Kia Motors Heat Pump Improves EV Driving Range
Sometimes Kia Motors feels like the leader of electric vehicles (EV) in technology and sales. If anything, the automaker’s Plan S strategy and claims to become the next all-electric automaker. Already underway, the Futuron concept is set to release in the coming years, along with another EV model. Engineering new ways to make use of electric vehicle power, Kia Motors is working with parent group Hyundai Motor on a new piece of technology that will not only optimize the features already used by EVs, but will also help to improve the distance and driving range of upcoming models, especially in the cooler temperatures.
South Florida and many parts of America may be entering the summer this month (June 2020), and although the summer season is a cause for heat, these storms have been leaving the atmosphere a little cool, and come autumn and winter, it can be pretty chilly. What does that mean for EV drivers who want a little extra heat in the cabin? The HVAC (heating, ventilation and air conditioning) system works harder, and that can decrease the power of the battery, reducing its driving range. To combat this, Hyundai and Kia Motors have presented a heat pump, and it’s been working in cars like the Kia Soul EV since its first generation.
By combining a compressor, evaporator, and condenser, the heat pump uses the captured waste heat given off by the vehicle’s many working components. Instead of just letting it escape the vehicle to keep from overheating, this heat can also be recycled into the vehicle cabin to heat it more efficiently. By doing so, the Soul EV’s range was protected in colder weather, when the cabin may need a little boost. Over time, all technology changes, and so has the heat pump. The new system harvests heat from power electrics (PE) modules (drive motors, on-board chargers, inverters, the battery pack, and the slow charger. This ultimately takes the load off the battery when the HVAC system is activated to generate heat and helps with range.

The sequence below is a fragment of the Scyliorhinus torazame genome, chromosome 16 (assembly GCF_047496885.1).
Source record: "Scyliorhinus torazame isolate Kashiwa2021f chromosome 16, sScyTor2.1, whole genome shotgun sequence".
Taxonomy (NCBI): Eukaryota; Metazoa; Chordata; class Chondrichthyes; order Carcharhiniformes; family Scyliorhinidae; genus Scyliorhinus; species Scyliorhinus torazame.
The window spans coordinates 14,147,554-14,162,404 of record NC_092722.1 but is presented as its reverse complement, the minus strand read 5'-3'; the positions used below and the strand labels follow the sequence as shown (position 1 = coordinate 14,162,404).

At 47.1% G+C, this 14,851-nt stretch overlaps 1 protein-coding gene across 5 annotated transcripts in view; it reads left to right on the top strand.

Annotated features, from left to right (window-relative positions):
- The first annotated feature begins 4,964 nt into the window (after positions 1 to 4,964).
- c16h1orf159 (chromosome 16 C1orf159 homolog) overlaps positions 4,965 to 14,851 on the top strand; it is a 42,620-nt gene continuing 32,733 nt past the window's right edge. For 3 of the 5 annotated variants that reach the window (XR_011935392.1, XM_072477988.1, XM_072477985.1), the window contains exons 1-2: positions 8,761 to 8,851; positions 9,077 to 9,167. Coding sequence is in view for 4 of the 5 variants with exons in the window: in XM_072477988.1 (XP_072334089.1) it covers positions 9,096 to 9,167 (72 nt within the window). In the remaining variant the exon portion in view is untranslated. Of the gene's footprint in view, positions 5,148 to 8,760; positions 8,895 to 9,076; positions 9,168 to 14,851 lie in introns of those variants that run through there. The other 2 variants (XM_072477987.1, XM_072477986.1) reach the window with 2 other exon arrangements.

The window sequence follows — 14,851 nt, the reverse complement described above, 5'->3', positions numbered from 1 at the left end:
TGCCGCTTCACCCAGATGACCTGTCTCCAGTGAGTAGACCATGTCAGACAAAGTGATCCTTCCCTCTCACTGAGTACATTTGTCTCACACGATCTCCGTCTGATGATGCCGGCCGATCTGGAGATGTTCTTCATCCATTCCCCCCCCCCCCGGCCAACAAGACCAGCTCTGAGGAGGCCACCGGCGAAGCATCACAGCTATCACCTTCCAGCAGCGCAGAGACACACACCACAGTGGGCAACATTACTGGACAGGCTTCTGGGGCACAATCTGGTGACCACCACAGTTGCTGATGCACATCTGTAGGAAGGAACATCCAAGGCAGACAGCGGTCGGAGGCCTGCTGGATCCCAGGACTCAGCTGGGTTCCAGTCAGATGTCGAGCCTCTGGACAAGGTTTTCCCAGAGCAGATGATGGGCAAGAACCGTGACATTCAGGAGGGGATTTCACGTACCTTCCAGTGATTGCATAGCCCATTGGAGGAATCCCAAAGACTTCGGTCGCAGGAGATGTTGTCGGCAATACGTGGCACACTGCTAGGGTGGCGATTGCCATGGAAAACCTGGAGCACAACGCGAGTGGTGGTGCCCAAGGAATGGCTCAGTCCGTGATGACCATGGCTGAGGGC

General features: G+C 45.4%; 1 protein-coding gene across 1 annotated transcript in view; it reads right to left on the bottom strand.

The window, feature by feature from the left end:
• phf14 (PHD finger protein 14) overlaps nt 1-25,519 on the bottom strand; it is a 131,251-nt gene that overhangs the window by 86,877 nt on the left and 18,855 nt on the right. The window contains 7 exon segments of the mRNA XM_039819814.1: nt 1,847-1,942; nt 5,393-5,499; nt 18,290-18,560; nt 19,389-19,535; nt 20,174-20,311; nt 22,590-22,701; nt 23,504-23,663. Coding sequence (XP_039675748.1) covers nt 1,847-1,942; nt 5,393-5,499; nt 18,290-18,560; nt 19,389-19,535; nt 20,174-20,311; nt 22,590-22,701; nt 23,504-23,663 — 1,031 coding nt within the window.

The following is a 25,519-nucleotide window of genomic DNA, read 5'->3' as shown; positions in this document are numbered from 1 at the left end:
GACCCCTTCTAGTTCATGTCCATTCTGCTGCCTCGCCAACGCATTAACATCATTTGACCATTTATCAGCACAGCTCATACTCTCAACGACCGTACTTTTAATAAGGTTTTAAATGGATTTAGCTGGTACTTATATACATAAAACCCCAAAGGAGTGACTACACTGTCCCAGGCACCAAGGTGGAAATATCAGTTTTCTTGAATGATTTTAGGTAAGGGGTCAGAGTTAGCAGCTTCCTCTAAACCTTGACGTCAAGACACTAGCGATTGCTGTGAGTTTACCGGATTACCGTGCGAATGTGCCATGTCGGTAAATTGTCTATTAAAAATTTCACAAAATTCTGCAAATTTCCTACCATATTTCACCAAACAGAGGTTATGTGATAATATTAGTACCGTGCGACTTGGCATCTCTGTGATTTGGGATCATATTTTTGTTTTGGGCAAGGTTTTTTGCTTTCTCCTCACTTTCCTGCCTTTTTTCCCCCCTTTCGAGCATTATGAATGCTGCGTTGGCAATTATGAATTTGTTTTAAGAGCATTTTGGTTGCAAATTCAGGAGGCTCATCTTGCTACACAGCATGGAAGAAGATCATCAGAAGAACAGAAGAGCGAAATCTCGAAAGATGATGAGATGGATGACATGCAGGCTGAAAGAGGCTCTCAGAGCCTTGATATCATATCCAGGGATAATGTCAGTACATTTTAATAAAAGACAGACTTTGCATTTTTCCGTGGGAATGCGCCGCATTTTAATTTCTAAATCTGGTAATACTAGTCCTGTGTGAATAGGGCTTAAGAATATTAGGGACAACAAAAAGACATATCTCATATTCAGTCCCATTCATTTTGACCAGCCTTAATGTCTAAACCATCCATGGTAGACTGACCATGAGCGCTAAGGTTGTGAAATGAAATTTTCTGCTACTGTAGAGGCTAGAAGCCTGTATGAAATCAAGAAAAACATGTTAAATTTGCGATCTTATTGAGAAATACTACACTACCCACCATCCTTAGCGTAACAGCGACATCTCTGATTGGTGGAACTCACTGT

Sometimes, numbers speak louder than words, so let’s look at some numbers for various Kia Motors models. The first-generation Soul EV was powered by a 30kWh lithium-ion polymer battery pack and offered consumers a total electric driving range of around 110 miles off a single charge. When it came to the second-generation Kia Soul EV, the range was improved even more with a 64kWh, offering around 240 miles of driving range on a single charge. When it comes to performing in cold conditions, Korea’s Ministry of the Environment carried out a study on the heat pump’s effects on the Kia Niro EV and found that even when driving in degrees as low as 19°F, the electric vehicle was able to keep 90-percent of the driving range they would originally have when driving in a much warmer environment, such as 79°F. If Kia can continue to improve the heat pump system and other heat management innovations, EVs could one day maintain 100-percent of their distance.
With Plan S set to expand Kia Motors line-up 11 EVs between now and 2025, we should see a lot of interesting innovations. Want to hear all about what Kia Motors is working on? Follow us on Miami Lakes Kia social media.